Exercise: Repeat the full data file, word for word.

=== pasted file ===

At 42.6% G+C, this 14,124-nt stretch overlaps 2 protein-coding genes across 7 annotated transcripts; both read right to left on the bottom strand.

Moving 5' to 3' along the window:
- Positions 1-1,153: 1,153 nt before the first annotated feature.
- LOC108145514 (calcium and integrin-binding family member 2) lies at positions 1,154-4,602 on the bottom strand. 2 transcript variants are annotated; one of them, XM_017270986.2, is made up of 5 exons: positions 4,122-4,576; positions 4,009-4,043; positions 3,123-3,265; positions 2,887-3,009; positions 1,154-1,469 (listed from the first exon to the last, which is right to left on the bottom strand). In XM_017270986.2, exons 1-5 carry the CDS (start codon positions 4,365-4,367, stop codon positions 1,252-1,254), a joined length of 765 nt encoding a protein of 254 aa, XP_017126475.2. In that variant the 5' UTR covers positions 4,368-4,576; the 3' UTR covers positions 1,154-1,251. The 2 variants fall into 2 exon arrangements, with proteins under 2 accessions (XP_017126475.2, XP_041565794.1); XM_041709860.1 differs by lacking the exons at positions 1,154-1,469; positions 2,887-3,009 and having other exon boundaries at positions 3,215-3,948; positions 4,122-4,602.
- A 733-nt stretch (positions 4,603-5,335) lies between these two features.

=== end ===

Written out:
At 42.6% G+C, this 14,124-nt stretch overlaps 2 protein-coding genes across 7 annotated transcripts; both read right to left on the bottom strand.

Moving 5' to 3' along the window:
- Positions 1-1,153: 1,153 nt before the first annotated feature.
- LOC108145514 (calcium and integrin-binding family member 2) lies at positions 1,154-4,602 on the bottom strand. 2 transcript variants are annotated; one of them, XM_017270986.2, is made up of 5 exons: positions 4,122-4,576; positions 4,009-4,043; positions 3,123-3,265; positions 2,887-3,009; positions 1,154-1,469 (listed from the first exon to the last, which is right to left on the bottom strand). In XM_017270986.2, exons 1-5 carry the CDS (start codon positions 4,365-4,367, stop codon positions 1,252-1,254), a joined length of 765 nt encoding a protein of 254 aa, XP_017126475.2. In that variant the 5' UTR covers positions 4,368-4,576; the 3' UTR covers positions 1,154-1,251. The 2 variants fall into 2 exon arrangements, with proteins under 2 accessions (XP_017126475.2, XP_041565794.1); XM_041709860.1 differs by lacking the exons at positions 1,154-1,469; positions 2,887-3,009 and having other exon boundaries at positions 3,215-3,948; positions 4,122-4,602.
- A 733-nt stretch (positions 4,603-5,335) lies between these two features.